I'm conflicted about this.

On one hand, I love the idea of pedestrians and cyclists taking over Amsterdam even more than they already do. It sounds amazing, and I completely intend to take advantage of it and ride in the middle of the streets and envision a world where cars don't exist.

On the other hand, Amsterdam makes it easier than anywhere else I've ever been to avoid being in a car. The public transportation system is easy and affordable, bikes have their own lanes, the entire city is very walkable, and I think I know about two people that own a car. This blogger makes a lot of really good points as to why something like car-free day doesn't really have any advantages in Amsterdam. After reading that, I thought about the day I arrived in Amsterdam this past April - I showed up with a big, heavy suitcase and a big, heavy backpack. It just made sense that I took a taxi from Central Station to the apartment where I was staying. I could barley lift my bags onto the curb, nevermind trying to lift them into a tram. And I would have really inconvenienced everyone around me had I been on a tram (by taking up too much room). So what if I was moving into Amsterdam in the same kind of way this Sunday afternoon, and I was told "too bad, we're doing something good here by not allowing cars around the city today." I could have made it work, but man, it would have sucked.

So while everyone who is leaving the city (ie: headed to the airport or wherever) can still load up their cars or taxis with luggage, anyone arriving this Sunday, between 10-17 is out of luck.

If I had my way, no one would own cars, but I've got to say, I wouldn't get rid of taxis. While car-free day sounds like great fun to me, as a car-free person, it doesn't change my life whatsoever.

Thoughts? Has anyone ever experienced a car-free day in Amsterdam (or your own city) before?

September 16, 2008

More successful bike moving

I have furnished my apartment exclusively from other people giving me their stuff or selling it to me. No trips to Ikea! That's something I'm strangely proud of, and it's also the reason why the curtains in my bedroom don't really fit the window. An amazing resource for picking up free stuff is Amsterdam Freecycle.

Last night I went to pick up 2 nice black chairs from someone in de pijp who was giving them away. When I left work, I first stopped at the market to pick up some food, and filled up my bike-messenger-type bag with cans of beans, vegetables, pasta, and bread. When I got to the apartment where I was picking up the chairs, the (Dutch) guy who was giving them away said "How are you getting these to your place?"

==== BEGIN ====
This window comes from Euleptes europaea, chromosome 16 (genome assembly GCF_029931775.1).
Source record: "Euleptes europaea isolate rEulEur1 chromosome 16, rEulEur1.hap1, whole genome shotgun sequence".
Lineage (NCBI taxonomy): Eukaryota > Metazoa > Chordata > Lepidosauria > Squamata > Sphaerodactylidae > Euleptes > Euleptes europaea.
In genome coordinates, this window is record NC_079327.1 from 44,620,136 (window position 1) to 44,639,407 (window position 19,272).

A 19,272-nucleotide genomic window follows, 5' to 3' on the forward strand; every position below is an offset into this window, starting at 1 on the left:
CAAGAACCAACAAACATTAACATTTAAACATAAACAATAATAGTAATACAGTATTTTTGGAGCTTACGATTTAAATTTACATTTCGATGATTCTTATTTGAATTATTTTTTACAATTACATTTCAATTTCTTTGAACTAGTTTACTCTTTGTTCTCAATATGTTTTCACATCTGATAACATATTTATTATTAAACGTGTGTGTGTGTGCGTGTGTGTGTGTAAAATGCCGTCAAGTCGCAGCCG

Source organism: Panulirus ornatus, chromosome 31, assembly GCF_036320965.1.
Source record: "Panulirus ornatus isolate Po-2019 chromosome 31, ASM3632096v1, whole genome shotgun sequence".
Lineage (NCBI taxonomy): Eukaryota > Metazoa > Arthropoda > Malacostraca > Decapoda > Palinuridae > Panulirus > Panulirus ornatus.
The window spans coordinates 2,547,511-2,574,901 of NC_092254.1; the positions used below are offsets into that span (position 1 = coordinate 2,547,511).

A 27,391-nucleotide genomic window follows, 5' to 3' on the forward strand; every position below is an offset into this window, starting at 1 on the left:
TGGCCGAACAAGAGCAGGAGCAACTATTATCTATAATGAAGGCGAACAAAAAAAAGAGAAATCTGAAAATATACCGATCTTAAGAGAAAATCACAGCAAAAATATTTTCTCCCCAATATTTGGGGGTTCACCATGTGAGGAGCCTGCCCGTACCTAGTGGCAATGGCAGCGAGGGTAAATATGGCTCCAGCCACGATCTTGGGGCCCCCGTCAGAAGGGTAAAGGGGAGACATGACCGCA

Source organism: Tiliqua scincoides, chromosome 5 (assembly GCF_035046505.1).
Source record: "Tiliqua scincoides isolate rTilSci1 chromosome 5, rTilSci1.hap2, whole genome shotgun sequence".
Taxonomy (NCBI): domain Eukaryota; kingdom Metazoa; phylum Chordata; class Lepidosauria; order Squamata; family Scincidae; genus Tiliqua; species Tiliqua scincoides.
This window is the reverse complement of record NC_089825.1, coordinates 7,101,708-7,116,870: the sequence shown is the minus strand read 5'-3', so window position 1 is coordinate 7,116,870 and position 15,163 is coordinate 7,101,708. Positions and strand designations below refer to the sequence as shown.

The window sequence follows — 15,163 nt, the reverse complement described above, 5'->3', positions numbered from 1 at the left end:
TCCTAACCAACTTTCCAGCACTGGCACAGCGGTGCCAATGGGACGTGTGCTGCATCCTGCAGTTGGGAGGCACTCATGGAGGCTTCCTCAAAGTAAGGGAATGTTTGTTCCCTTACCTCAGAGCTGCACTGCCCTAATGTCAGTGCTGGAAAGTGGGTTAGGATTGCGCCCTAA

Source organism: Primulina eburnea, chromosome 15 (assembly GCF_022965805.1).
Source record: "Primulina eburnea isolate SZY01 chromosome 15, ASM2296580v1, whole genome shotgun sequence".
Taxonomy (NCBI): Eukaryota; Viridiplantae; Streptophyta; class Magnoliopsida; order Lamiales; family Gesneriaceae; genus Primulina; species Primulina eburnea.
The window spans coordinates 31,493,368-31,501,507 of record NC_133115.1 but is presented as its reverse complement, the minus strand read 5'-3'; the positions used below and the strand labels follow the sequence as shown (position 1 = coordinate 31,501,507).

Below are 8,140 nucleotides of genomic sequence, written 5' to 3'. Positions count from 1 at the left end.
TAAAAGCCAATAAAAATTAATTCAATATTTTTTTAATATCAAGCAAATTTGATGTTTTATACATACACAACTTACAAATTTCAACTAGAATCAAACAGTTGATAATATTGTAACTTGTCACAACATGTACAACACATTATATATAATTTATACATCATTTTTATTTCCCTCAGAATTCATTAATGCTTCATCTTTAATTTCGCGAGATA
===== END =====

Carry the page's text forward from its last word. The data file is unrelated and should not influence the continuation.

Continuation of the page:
The same way I've gotten pretty much everything to my place (including the large, heavy set of bookshelves that now sits in the living room) - my bike. So in another bike-moving victory moment, I managed to put 2 chairs (upside down) on my luggage rack and sort of just hold them in place with my left hand as I rode to my apartment while carrying a bag full of groceries on my back. The fact that a Dutch person thought I was kind of insane for tying to do all that at once made me feel a huge sense of accomplishment.

I think I'll feel even more accomplished when I finally get some proper bedroom curtains, hang some pictures on the walls, and paint some of my stark-white furniture to be any color other than white.

September 15, 2008

A bit of reminiscing

This time last year, I had recently moved into a tiny little room in another shared apartment in Brooklyn. I told my roommate upon moving in that I could only guarantee I would be there for 6 months (in the end, I was actually only there for five months), because I fully intended to move back to Europe. I hadn't really thought about the details, but I was already planning for it as though was absolutely happening. I remember eating dinner with my new roommate and my new neighbors back in mid-September 2007, telling them I had planned a one-week trip to Paris and Amsterdam, and that I had always loved Amsterdam, that I had always been so happy to visit Amsterdam when I lived in Paris.

"So why don't you just move there?" my neighbor asked. She had just returned to New York after a couple years in Thailand.

"Well, maybe I will," I said.

Back in February, I wrote in this blog: